1-2) Lucy Van Pelt and Peppermint Patty (Peanuts)
The tough, young, tomboyish female trope is a classic animation staple, so it helps to make them stand out in some way that goes beyond being irritable most of the time. Lucy Van Pelt, Linus’ sister, spends most of her time admiring Schroeder and destroying Charlie Brown’s career as a NFL kicker, but her motives in other areas are heartfelt, if blunt; after all, at some point Linus DOES need to be weaned from his blanket. And she welcomes Charlie Brown back (in her own strange way) after failing a spelling bee. Peppermint Patty, on the other hand, is ruining his baseball career, but she’s always supportive of the guy anyway, save for the time Charlie blew Patty’s 50-run lead in a baseball game.
3) Gosalyn Mallard (Darkwing Dark)
The spirited daughter of a deceased brilliant scientist, Gosalyn has no qualms in going toe-to-toe with the most diabolical villains and crazed brain-sucking aliens, between various bouts of Whiffle Boy. Still, it’s pretty endearing that such an energetic girl is the perfect complement to DW’s ego, forcing him to hold it back as he balances being a father and a superhero. Props to the power of that spirit to maintain a good amount of balance as an adopted child in such a crazed household, and still maintain some sort of sanity. She is the Companion to Drake Mallard’s Doctor.
4) Ashley Spinelli (Recess)
I imagine Spinelli is running over to kick my ass right now for mentioning her first name; in no way would she want to be associated with “The Ashleys,” a group of stuck-up, wealthy girls who shout “Scandalous!” in unison. A boot-wearing toughie, Spinelli hosts a wool hat in the heat before hipsters thought it was cool, and loves to rough it up and threaten the physical health of those who betray her and her friends. She isn’t completely against all things girly, she just would prefer not to engage in them. There are rumors she has a crush on Recess’s titular leader TJ; I dare you to say it to her face.
5) Helga Pataki (Hey Arnold!)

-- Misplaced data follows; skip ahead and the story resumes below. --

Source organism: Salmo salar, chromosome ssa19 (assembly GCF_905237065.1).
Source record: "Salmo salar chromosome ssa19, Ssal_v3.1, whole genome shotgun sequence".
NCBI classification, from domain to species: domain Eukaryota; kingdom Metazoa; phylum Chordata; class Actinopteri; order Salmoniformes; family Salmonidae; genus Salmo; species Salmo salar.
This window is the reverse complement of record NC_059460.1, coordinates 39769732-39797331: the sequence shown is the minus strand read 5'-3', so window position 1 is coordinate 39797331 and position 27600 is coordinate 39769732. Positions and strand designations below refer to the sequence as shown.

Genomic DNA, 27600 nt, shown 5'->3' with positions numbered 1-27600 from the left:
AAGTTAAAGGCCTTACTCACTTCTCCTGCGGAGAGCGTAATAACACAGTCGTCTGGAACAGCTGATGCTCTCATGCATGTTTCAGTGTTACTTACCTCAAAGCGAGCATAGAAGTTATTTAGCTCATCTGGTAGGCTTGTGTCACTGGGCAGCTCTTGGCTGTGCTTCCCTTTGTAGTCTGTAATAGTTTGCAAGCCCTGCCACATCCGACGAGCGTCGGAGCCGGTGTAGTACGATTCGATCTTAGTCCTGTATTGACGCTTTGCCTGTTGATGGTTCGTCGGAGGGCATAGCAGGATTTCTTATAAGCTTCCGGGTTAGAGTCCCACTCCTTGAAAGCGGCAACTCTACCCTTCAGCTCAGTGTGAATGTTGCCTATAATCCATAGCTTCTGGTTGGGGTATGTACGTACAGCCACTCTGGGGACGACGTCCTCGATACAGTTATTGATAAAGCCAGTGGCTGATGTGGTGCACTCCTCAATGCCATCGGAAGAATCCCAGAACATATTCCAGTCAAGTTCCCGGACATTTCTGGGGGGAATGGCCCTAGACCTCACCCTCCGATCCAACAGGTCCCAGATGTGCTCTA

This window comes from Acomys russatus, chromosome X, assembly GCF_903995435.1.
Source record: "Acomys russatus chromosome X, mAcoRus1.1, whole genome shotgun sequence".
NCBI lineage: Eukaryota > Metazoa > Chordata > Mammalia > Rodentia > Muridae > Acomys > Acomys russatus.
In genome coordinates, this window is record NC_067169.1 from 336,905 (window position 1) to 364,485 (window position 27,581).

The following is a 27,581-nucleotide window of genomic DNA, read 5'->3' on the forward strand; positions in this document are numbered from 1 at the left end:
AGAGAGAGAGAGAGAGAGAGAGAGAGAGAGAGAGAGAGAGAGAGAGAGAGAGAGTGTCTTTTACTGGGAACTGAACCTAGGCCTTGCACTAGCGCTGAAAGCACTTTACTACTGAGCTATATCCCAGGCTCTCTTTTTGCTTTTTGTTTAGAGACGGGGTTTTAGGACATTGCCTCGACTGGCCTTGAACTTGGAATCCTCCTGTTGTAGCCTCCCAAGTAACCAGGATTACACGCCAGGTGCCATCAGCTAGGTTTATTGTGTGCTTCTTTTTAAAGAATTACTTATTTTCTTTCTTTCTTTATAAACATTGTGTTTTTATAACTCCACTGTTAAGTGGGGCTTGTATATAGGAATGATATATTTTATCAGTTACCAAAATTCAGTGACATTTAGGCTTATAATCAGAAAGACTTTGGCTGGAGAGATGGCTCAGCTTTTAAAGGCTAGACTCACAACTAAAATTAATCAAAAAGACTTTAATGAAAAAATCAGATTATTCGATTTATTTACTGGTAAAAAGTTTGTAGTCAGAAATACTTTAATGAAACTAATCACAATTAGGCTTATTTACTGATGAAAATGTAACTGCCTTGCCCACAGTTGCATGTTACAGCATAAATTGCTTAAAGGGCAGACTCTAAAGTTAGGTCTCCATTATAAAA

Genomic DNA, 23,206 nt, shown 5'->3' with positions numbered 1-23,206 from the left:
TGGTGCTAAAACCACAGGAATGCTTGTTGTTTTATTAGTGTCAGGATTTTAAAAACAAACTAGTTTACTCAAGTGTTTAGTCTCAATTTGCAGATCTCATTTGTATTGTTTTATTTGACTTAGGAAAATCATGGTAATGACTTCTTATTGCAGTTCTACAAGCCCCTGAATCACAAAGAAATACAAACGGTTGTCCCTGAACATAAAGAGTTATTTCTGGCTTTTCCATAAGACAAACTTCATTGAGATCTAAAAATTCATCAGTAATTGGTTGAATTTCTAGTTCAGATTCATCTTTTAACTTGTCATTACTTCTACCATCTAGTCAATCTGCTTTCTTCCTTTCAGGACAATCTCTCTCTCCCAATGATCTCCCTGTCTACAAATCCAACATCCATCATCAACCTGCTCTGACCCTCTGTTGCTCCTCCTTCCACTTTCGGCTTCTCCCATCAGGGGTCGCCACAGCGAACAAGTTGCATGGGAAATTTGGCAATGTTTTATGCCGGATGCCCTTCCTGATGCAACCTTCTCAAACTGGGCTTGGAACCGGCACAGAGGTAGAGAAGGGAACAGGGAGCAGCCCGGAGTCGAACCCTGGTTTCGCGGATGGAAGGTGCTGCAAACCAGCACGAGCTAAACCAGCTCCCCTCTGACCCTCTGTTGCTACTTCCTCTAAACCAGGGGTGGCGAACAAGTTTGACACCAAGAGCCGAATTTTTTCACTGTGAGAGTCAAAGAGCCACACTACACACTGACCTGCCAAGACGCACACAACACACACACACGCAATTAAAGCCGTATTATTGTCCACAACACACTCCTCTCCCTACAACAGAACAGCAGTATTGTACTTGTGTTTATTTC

Creepily breathing behind this girl’s back WILL net you one punch in the face. Helga’s aggression and attitude is well-known to the children of PS 118, bossing other kids around and even standing up to the goofy bully Harold. Her schtick, however, not only masks a deep longing for a romantic relationship with titular character Arnold, but also, and more dramatically, her depressing home life underneath the rule of an extremely overbearing father, the neglect of an easily distracted mother, and the shadow of a perfect, dotting older sister.
6) Buttercup (The PowerPuff Girls)
Definitely representing the “Spice” in Professor’s Utonimum’s accidental Chemical X creation, Buttercup is the hot-head of this superpowered, preschool trio. She’s the sport-lover, the fighter, the “hit-first-and-ask-questions-later” kind of child. She has her moments of sweetness though – how can a character named Buttercup NOT – but even she was taken back when Bubbles became her own bad-assed self (albeit temporarily) in “Bubblevicious”.
7) Mandy (The Grim Adventures of Billy & Mandy)
It’s tricky to adequately describe Mandy, the blonde, no-neck, no-nonsense “protagonist” in Cartoon Network’s underrated, chaotically wonderful cartoon. Her purely cold, grim demeanor is already powerful enough to bully most villainous, underworld creatures, but she is also willing to back that attitude up with spine-tingling, calculated action. Billy survives being around her by being purely idioctic; he is the “chaotic good” to her “lawful evil.” The best part is that Maxwell Atoms, the show’s creator, doesn’t hang his hat on her stoicism, which makes her most monstrous moments rare but awesome to behold.
8) Gaz (Invader Zim)
At the risk of alienating the legions of Invader Zim fans, Gaz is pretty much Mandy with a passion for handheld videogames and pizza. Gaz is too capable of horrific action, unloading a barrage of threats onto her alien-obsessed brother Dib, and quite often following through. Unlike Mandy, who more or less manipulates the people around her to their eventual destruction (and, despite everything, does save the world more or less), Gaz is more direct, using her rage to start fires, levitate, and control the weather. If she and Mandy ever paired up, the apocalypse would be nigh.
9-14) Ty Lee, Suki, Mai, Katara, Toph, Azula (Avatar: The Last Airbender)
All the characters in Nickelodeon’s spectacular series are wonderfully awesome, but definite props to the female cast for being a particular batch of awesome, without being resorted to eye-candy or female tokenism. Katara masters waterbending and makes a great teacher and motherly figure; Toph is the premiere master of earthbending and singlehandedly discovers metalbending, just cause; Azula is the dark wielder of firebending and the psychopathic future leader of the Fire Nation, so help them all. But being unable to bend doesn’t mean you’re useless: Ty Lee (chi-blocking, which restrains movement and bending), Mai (stilettos, similar to ninja stars), and Suki (fans and kitanas, leader of the Kyoshi Warriors) all manage to be formidable fighters sans elemental control.